Scatterplot creation error

I am trying to create 3 subplot scatterplots, but I come up against 2 hurdles

the first is that I get the 2nd scatterplot plotted in same graph as first
(instead of a separte scatterplot with its own title)

The second is I get an error when I run the first line here
plt.figure(figsize=16,15)

plt.figure(figsize=16,15)
#subplot(nrows, ncols, index, **kwargs)

plt.subplot(2,1,1)
plt.scatter(happiness2015['HAPPINESS SCORE'],happiness2015['HEALTH LIFE EXPECTANCY'],
            color='g')
plt.xlabel('HAPPINESS SCORE')
plt.ylabel('HEALTH LIFE EXPECTANCY')

plt.subplot(2,1,1)
plt.scatter(happiness2015['HAPPINESS SCORE'],happiness2015['TRUST GOVERNMENT CORRUPTION'],
            color='b')
plt.xlabel('HAPPINESS SCORE')
plt.ylabel('TRUST GOVERNMENT CORRUPTION')

plt.suptitle('Scatterplots of Happiness Score Correlations')

I am trying to get it look similar to here to the scatterplots in this link under
Happiness Correlation Scatter Plot Code

At first glance, I can see that you’re using the same index for both plots (see above, bolded '1’s) which is why you’re getting two plots on the same figure and also why that figure is so flat: you “made room” for 2 plotting areas but only used one. Change the second subplot to:

plt.subplot(2,1,2) plt.scatter(happiness2015[‘HAPPINESS SCORE’],happiness2015[‘TRUST GOVERNMENT CORRUPTION’], color=‘b’)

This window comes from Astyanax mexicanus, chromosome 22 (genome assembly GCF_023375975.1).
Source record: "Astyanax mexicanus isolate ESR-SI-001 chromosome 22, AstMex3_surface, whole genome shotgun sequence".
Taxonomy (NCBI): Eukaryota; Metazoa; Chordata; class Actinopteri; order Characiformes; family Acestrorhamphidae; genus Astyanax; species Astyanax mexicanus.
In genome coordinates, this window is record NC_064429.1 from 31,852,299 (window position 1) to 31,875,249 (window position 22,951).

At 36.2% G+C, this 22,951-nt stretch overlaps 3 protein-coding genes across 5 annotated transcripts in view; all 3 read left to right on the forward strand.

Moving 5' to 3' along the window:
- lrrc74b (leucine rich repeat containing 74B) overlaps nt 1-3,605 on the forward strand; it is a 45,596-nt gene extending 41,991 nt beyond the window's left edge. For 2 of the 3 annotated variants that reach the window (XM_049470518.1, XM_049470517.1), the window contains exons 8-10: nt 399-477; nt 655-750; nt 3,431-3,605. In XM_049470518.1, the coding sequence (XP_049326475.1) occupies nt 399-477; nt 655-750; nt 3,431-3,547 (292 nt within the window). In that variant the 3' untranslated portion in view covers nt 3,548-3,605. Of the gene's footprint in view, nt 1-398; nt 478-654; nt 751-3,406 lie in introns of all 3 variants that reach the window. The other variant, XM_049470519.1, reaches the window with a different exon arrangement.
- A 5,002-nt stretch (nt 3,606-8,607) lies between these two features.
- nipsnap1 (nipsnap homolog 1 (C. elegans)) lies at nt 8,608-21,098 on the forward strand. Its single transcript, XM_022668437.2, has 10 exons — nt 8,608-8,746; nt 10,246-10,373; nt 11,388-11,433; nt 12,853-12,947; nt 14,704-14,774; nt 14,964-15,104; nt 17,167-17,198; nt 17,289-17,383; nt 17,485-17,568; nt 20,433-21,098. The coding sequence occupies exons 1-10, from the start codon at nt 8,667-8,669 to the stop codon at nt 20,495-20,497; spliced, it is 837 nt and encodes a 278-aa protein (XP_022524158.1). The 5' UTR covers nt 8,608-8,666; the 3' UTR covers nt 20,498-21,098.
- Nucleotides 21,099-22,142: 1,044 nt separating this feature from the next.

You may want to change it to: plt.subplot(3, 1, *) since you mention you would like to have 3 separate scatterplots.

The reason for the error on the first line: plt.figure(figsize=16,15) is because of syntax. The figsize argument needs to be passed a tuple, not two ints separated by a comma. In other words, python thinks you’re trying to pass figsize two different values when in fact what you want to do is pass it one thing: a tuple. Hence, this should work:
plt.figure(figsize=(16,15))

Hope this helps!

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Many thanks mathmike,

Your advice worked wonders.

At first glance, I can see that you’re using the same index for both plots (see above, bolded '1’s) which is why you’re getting two plots on the same
I never understood what that index param meant until now

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